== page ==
Kai Gomeau has his sights set on a lofty goal – he wants to attend Harvard Law School.
The 15-year-old Dallas High School student knows it takes more than just good grades to reach such heights, so he set out to build his resume.
“After speaking with my guidance counselor in March about the importance of accumulating community service hours for my high school transcript, especially if I wanted to get into Harvard, I realized I had to start building my portfolio right away,” Gomeau said. “I immediately had my parents take me to the local animal shelter, Blue Chip, to sign up to volunteer.”
But then COVID-19 pandemic hit, shutting down much of the state and preventing Gomeau from volunteering.
However, the teen was not to be deterred and decided to come up with another way to serve his community. Relying on his own love for reading, Gomeau founded the “Read with a Teen” community service project.
It provides free, 15-minute virtual reading sessions to emerging and elementary-aged children, who would enjoy reading with an older peer. Gomeau has also added storytime to the program for prereaders.
“I got to brainstorming and remembered Mrs. Alexakos, my kindergarten teacher, and how much fun it was when she had older students come to our classroom and read with us,” Gomeau said in an email. “This sparked my idea of ‘Read with a Teen.’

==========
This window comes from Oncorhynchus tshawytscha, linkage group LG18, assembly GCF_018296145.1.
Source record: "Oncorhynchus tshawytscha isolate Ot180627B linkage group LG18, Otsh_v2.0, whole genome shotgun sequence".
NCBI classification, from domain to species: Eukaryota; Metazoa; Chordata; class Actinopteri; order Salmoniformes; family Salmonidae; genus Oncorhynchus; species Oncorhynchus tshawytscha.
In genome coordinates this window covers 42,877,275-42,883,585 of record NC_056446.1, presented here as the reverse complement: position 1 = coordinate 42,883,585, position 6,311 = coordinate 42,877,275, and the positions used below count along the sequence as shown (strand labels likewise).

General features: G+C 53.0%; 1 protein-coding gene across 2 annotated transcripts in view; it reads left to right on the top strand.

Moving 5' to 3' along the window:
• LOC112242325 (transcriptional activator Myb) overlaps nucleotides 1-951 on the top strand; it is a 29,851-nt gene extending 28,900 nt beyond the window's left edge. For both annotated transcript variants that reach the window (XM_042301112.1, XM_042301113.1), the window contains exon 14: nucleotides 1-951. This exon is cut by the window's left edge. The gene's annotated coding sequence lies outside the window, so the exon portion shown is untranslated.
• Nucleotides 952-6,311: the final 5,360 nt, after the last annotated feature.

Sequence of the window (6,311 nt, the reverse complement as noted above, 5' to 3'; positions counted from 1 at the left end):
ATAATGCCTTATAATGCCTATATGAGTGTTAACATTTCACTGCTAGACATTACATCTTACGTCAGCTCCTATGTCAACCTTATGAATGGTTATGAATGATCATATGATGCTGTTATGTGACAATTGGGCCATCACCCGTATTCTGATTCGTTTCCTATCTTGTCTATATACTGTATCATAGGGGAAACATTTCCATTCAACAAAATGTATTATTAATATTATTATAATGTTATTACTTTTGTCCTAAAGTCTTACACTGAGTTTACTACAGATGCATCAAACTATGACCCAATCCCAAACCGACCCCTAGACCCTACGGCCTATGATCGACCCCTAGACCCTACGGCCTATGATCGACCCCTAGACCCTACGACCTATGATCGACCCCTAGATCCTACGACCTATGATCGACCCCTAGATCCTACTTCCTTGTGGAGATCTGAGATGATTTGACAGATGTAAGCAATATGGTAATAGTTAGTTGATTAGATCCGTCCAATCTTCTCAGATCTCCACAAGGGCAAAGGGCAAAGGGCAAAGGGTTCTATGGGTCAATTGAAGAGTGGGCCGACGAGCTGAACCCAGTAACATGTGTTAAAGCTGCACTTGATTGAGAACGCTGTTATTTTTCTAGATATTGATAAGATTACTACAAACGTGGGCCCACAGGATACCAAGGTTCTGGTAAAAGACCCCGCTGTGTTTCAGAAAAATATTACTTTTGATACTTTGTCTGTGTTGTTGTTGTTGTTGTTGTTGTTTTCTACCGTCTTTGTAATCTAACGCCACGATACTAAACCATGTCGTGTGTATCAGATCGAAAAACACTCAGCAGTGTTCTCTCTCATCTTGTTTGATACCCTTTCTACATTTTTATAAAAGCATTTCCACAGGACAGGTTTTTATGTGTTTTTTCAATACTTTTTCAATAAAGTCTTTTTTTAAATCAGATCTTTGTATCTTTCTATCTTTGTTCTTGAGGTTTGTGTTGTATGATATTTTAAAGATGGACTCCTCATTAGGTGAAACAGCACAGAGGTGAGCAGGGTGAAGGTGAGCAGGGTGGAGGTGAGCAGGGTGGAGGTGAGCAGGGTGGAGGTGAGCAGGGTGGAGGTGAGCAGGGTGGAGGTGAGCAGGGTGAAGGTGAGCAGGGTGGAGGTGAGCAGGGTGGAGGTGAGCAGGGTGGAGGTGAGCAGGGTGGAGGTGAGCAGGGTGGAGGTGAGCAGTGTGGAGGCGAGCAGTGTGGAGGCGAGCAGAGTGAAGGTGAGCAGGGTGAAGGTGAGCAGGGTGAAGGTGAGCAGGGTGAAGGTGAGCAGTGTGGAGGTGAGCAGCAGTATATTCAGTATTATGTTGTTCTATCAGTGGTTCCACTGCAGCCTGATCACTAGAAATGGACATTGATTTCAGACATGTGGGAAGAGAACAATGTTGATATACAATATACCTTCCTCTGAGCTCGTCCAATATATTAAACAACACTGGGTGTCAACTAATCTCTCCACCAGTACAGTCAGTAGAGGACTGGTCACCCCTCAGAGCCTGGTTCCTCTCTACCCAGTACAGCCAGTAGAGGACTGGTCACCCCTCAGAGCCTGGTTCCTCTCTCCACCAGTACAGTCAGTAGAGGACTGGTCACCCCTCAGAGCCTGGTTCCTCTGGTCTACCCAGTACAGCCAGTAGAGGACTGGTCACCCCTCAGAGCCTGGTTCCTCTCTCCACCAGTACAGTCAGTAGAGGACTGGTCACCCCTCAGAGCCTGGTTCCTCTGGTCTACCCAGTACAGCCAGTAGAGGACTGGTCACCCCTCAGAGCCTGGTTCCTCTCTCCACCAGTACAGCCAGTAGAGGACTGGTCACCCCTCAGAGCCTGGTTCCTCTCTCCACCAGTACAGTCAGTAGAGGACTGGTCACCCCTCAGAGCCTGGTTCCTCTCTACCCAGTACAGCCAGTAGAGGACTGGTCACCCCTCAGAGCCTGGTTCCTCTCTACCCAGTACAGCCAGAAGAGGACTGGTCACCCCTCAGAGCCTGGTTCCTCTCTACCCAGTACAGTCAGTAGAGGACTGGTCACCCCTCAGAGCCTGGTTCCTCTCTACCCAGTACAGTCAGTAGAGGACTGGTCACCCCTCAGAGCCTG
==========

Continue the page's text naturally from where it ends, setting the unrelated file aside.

“I wanted to offer children a fun way to help build their confidence in their reading skills and offer parents a 15-minute break without having to be there in person.”
After only a few weeks, the program is going strong. By the end of the fifth week of the program, Gomeau said, he will have completed 88 reading sessions with 29 children from Pennsylvania, New Hampshire, New York, Maryland, Massachusetts, Alabama, Nevada, Oklahoma, Illinois and South Carolina.
In the next week, he will be adding children from Arizona, Colorad, Texas and Washington, D.C., to the list of those to whom he has read.
Gomeau said the program benefited from using his “mom’s military brat” network to reach children across the country.
“On friend in one state lead to another friend in another state and so on,” he said.
And next Sunday, the program will hit another milestone when it goes international with Gomeau reading to a child in Germany.
Originally hoping to instill a love for reading in young children while accumulating 40 hours of community service, the young high school student now has another goal.
“After only a couple of weeks offering the program through Facebook, I realized that I had readers from five different states and thought it would be really cool if I could reach children in all 50 states,” he said. “That’s how I got my third goal. As of this week, I’ve already hit the halfway mark of the 40 hours of community service; however, I’m planning to offer reading sessions through the summer.”
Gomeau moved with his family – mom Melissa, dad Rob and 11-year-old sister Nara – to the Back Mountain area last June from Amherst, N.H. He has three “crazy dogs that love to bark.”
When he’s not reading to children online, Gomeau plays guitar, runs cross country and track and plays video games. He loves to travel and hopes to visit all 50 states – and not just virtually.